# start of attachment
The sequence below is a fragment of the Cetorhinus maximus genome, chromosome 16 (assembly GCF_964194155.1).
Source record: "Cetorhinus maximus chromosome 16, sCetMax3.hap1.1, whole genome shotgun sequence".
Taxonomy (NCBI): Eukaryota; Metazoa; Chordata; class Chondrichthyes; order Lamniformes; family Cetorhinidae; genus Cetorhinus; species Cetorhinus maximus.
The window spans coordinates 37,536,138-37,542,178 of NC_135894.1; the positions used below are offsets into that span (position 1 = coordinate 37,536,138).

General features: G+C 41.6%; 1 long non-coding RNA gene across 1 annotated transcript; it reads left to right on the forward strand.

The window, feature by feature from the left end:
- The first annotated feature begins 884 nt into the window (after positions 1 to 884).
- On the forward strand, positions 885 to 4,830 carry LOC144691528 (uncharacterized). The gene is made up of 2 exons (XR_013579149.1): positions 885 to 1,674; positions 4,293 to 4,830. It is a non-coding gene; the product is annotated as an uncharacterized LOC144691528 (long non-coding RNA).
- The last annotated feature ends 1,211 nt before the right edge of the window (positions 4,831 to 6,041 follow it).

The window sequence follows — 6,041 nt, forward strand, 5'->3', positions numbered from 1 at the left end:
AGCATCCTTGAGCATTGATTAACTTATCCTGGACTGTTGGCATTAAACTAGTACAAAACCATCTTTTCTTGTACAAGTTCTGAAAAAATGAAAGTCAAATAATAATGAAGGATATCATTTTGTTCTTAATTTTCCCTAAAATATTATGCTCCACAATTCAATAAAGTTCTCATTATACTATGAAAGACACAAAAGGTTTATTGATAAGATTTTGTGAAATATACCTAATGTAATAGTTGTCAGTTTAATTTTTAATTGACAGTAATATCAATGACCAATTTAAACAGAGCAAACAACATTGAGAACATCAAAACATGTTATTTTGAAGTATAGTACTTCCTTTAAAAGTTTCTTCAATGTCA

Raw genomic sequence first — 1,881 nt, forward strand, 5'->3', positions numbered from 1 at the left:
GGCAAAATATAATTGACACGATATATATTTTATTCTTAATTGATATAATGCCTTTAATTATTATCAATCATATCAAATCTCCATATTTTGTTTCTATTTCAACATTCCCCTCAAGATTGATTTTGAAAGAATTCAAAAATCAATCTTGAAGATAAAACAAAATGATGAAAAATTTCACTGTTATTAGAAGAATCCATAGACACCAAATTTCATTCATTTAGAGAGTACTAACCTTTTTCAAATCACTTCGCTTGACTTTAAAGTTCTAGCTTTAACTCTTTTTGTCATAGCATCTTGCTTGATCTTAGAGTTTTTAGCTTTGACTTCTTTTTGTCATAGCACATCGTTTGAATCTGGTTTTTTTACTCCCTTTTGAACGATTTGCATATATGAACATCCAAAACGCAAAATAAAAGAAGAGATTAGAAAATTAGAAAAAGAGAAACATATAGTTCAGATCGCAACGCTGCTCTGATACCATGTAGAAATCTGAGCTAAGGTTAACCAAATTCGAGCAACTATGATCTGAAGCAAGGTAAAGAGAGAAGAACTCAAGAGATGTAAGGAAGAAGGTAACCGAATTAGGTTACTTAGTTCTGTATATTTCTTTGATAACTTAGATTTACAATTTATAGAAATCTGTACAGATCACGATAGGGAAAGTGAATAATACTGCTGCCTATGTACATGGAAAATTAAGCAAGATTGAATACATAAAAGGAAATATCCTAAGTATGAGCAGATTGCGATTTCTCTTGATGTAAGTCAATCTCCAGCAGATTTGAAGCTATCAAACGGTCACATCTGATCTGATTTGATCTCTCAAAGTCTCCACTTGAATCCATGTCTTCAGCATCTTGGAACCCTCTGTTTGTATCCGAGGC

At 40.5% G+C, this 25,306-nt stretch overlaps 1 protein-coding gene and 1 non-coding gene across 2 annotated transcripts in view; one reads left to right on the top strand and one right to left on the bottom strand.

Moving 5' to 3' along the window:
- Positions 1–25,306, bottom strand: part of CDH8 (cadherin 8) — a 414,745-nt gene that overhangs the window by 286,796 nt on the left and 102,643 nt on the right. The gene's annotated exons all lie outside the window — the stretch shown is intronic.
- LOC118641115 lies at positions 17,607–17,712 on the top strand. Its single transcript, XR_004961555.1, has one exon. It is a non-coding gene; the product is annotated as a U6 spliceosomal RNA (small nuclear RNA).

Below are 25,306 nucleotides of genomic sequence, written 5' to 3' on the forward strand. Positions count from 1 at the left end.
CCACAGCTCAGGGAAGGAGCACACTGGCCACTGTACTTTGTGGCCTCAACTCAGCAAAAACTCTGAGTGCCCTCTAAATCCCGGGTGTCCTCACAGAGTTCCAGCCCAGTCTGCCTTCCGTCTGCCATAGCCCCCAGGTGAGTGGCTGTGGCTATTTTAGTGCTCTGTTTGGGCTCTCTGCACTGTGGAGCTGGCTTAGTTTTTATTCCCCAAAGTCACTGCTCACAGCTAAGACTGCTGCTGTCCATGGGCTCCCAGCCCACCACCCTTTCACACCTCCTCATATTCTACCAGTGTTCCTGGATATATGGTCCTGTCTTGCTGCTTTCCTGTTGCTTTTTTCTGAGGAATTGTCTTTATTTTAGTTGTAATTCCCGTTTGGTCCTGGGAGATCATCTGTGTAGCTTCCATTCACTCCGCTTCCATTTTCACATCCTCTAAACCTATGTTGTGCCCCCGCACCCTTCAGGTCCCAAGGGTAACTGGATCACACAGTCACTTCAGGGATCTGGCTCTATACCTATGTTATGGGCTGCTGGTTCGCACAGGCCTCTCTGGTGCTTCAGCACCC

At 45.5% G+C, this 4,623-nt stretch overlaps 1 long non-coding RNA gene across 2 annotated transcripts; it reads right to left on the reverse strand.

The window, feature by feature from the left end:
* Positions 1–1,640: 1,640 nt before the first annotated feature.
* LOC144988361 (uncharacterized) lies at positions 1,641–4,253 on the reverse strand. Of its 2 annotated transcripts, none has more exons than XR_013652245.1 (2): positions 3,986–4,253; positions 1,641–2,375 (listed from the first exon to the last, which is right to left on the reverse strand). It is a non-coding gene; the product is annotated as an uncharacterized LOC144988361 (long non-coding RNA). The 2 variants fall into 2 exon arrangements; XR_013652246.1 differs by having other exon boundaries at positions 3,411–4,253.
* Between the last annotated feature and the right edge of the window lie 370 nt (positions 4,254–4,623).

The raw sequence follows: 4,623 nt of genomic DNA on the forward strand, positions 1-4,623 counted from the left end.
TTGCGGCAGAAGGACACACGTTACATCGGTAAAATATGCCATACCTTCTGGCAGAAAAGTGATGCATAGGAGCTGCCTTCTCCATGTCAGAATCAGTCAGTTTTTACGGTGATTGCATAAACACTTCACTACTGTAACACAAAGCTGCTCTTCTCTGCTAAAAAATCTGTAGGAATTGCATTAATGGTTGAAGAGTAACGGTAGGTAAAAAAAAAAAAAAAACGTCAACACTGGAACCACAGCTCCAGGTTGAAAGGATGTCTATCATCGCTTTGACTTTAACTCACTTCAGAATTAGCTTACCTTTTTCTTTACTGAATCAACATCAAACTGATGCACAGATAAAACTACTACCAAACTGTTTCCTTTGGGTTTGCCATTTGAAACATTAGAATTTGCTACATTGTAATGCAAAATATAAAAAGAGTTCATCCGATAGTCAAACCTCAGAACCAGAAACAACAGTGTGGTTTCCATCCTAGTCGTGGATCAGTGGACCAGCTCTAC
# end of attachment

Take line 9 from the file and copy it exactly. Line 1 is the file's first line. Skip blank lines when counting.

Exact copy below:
- The last annotated feature ends 1,211 nt before the right edge of the window (positions 4,831 to 6,041 follow it).